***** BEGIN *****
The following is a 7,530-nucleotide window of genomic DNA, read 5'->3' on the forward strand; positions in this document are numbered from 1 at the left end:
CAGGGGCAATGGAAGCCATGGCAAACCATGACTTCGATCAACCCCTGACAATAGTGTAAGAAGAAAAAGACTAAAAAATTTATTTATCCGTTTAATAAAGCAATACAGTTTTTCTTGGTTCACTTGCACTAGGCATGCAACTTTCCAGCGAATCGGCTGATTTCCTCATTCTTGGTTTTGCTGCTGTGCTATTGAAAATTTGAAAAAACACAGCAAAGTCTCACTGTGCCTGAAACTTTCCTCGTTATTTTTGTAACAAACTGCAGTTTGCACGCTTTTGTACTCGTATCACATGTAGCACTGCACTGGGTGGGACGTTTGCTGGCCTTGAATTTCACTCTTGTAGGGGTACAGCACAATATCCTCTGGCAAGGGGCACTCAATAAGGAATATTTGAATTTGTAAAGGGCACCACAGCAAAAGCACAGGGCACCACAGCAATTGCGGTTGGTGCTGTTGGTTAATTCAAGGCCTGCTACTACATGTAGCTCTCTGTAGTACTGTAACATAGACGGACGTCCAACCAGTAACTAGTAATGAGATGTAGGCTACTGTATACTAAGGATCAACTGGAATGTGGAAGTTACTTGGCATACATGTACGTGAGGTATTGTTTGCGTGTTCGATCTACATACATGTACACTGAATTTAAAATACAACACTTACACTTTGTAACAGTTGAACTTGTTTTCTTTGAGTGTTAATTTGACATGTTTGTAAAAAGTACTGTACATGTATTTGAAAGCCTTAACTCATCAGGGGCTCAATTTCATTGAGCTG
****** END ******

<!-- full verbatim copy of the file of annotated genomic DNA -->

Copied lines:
The following is a 7,530-nucleotide window of genomic DNA, read 5'->3' on the forward strand; positions in this document are numbered from 1 at the left end:
CAGGGGCAATGGAAGCCATGGCAAACCATGACTTCGATCAACCCCTGACAATAGTGTAAGAAGAAAAAGACTAAAAAATTTATTTATCCGTTTAATAAAGCAATACAGTTTTTCTTGGTTCACTTGCACTAGGCATGCAACTTTCCAGCGAATCGGCTGATTTCCTCATTCTTGGTTTTGCTGCTGTGCTATTGAAAATTTGAAAAAACACAGCAAAGTCTCACTGTGCCTGAAACTTTCCTCGTTATTTTTGTAACAAACTGCAGTTTGCACGCTTTTGTACTCGTATCACATGTAGCACTGCACTGGGTGGGACGTTTGCTGGCCTTGAATTTCACTCTTGTAGGGGTACAGCACAATATCCTCTGGCAAGGGGCACTCAATAAGGAATATTTGAATTTGTAAAGGGCACCACAGCAAAAGCACAGGGCACCACAGCAATTGCGGTTGGTGCTGTTGGTTAATTCAAGGCCTGCTACTACATGTAGCTCTCTGTAGTACTGTAACATAGACGGACGTCCAACCAGTAACTAGTAATGAGATGTAGGCTACTGTATACTAAGGATCAACTGGAATGTGGAAGTTACTTGGCATACATGTACGTGAGGTATTGTTTGCGTGTTCGATCTACATACATGTACACTGAATTTAAAATACAACACTTACACTTTGTAACAGTTGAACTTGTTTTCTTTGAGTGTTAATTTGACATGTTTGTAAAAAGTACTGTACATGTATTTGAAAGCCTTAACTCATCAGGGGCTCAATTTCATTGAGCTG